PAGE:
Mneesha Gellman

Associate Professor and Director, Emerson Prison Initiative
Pronouns: (She/Her/Hers)
Mneesha Gellman

Mneesha Gellman's research interests include comparative democratization, cultural resilience, memory and violence politics, and education policy in the Global South and the United States.

Gellman's second monograph, Indigenous Language Politics in the Schoolroom: Cultural Survival in Mexico and the United States, looks at how heritage language learning operates in high schools as a tool for young people to resist culturecide—the intentional killing of culture. She uses collaborative methodology to work with Indigenous community stakeholders in far Northern California and southern Mexico to document, via interviews, focus groups, surveys, and observations, the impact of culturally conscious curricula in formal education. The book addresses identity formation processes for students enrolled in Yurok and Zapotec language classes in order to assess how language politics impacts student experiences of civic, cultural, and political participation.

Gellman's first monograph, Democratization and Memories of Violence: Ethnic Minority Social Movements in Mexico, Turkey, and El Salvador (Routledge 2017) examines how some communities use memories of violence in mobilizations for cultural rights, particularly the right to mother tongue or heritage tongue education. She argues that violence-affected communities use memory-based narratives in order to shame states into cooperating with claims for cultural rights protections, and she shows that shaming and claiming is a social movement tactic that binds historic violence to contemporary citizenship. Gellman has published widely on issues of human rights, democratization, education, and methodology in journals such as PS: Political Science and Politics, the British Journal of Sociology of Education, Latin American and Caribbean Ethnic Studies, International Journal of Critical Indigenous Studies, and Democratization.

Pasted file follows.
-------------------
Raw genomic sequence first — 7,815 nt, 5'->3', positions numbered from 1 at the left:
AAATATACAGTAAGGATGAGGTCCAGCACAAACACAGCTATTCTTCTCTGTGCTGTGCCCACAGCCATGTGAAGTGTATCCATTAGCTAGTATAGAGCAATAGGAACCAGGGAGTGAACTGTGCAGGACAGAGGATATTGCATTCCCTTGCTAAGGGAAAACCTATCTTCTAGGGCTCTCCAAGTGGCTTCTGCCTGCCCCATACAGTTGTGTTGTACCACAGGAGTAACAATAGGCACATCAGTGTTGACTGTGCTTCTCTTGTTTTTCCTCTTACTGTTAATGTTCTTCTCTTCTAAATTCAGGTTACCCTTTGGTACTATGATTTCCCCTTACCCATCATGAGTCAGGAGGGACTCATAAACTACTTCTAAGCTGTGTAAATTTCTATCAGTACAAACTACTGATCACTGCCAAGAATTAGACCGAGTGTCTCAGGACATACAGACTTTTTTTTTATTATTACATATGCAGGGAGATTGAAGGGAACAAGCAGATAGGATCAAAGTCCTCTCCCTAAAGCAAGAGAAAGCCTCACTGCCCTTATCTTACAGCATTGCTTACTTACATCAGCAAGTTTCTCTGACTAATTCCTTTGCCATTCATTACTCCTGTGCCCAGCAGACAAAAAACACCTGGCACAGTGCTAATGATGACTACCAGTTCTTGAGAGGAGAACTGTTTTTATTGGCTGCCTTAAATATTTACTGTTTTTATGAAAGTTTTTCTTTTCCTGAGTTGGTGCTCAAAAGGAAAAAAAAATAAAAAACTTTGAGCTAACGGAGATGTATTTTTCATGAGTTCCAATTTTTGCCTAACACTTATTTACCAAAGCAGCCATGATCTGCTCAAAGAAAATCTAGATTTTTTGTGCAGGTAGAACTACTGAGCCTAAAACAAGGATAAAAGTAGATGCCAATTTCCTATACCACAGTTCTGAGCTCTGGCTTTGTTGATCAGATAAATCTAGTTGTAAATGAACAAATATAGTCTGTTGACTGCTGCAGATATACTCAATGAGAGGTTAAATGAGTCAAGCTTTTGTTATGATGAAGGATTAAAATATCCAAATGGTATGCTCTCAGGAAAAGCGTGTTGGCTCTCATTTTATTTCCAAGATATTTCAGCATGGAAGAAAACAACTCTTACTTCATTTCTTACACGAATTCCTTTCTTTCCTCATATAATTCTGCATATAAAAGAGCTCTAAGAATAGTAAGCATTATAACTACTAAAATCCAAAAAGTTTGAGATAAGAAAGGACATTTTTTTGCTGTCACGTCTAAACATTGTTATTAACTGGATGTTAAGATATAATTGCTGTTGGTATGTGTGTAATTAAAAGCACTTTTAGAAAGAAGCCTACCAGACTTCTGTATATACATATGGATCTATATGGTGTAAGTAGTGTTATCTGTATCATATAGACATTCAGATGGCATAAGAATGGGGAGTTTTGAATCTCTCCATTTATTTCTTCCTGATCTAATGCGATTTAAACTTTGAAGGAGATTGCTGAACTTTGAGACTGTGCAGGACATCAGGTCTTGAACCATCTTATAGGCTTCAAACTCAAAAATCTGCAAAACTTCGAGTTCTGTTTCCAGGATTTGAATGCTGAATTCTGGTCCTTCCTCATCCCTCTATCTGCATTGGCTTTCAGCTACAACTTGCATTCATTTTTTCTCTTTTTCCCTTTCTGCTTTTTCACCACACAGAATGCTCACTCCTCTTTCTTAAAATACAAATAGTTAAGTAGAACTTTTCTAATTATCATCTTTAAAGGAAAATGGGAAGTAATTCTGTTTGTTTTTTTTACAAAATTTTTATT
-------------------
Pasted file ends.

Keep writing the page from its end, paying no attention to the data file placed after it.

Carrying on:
Gellman is also the founder and Director of the Emerson Prison Initiative (EPI), which makes college available to incarcerated students at Massachusetts Correctional Institution (MCI) at Concord, a men's medium security prison. Gellman works with the Massachusetts Department of Correction, Emerson College, and other partners to bring an Emerson College Bachelor of Arts in Media, Literature, and Culture to incarcerated students. She is the editor of Education Behind the Wall: Why and How We Teach in Prison (Brandeis University Press 2022) and co-editor of Unlocking Potential: Education in Prison Around the World (Brandeis University Press 2024, forthcoming). 

Gellman serves as an expert witness for asylum hearings in US immigration courts regarding country conditions and violence in El Salvador and Mexico. She is the Vice President of the Human Rights Section of the American Political Science Association (2022023) and will serve as Section President in 2023-24. Gellman is a former US Fulbright Scholar in Mexico, a former Rotary World Peace Fellow, and is the Senior Fellow at the Leibniz Institute for Educational Media in Braunschweig, Germany in 2022. Prior to joining the faculty at Emerson College, Gellman was a Postdoctoral Fellow at the Centre for Global Cooperation Research, Käte Hamburger Kolleg, University of Duisburg-Essen, in Duisburg, Germany.

Gellman holds a PhD in political science from Northwestern University, an MA in international studies/peace and conflict resolution from the University of Queensland, Australia, and a BA in political studies from Bard College. She has lived, worked, and studied on six continents, and may skip Antarctica in this lifetime.

At Emerson, Gellman's courses are part of the following minors: Political Science, Global and Postcolonial Studies, Peace and Social Justice, and Latin American and Latinx Studies.

She teaches the following courses:

  • PL 222 Human Rights
  • PL 223 The United States and Latin America
  • PL 322 Truth, Justice, and Reconciliation
  • PL 310 Collective Action and Identity Politics

(Photo credit: ©KHK/GCR21)

Education Behind the Wall


  • Department Marlboro Institute for Liberal Arts & Interdisciplinary Studies
  • Since 2014


B.A., Bard College
M.A., University of Queensland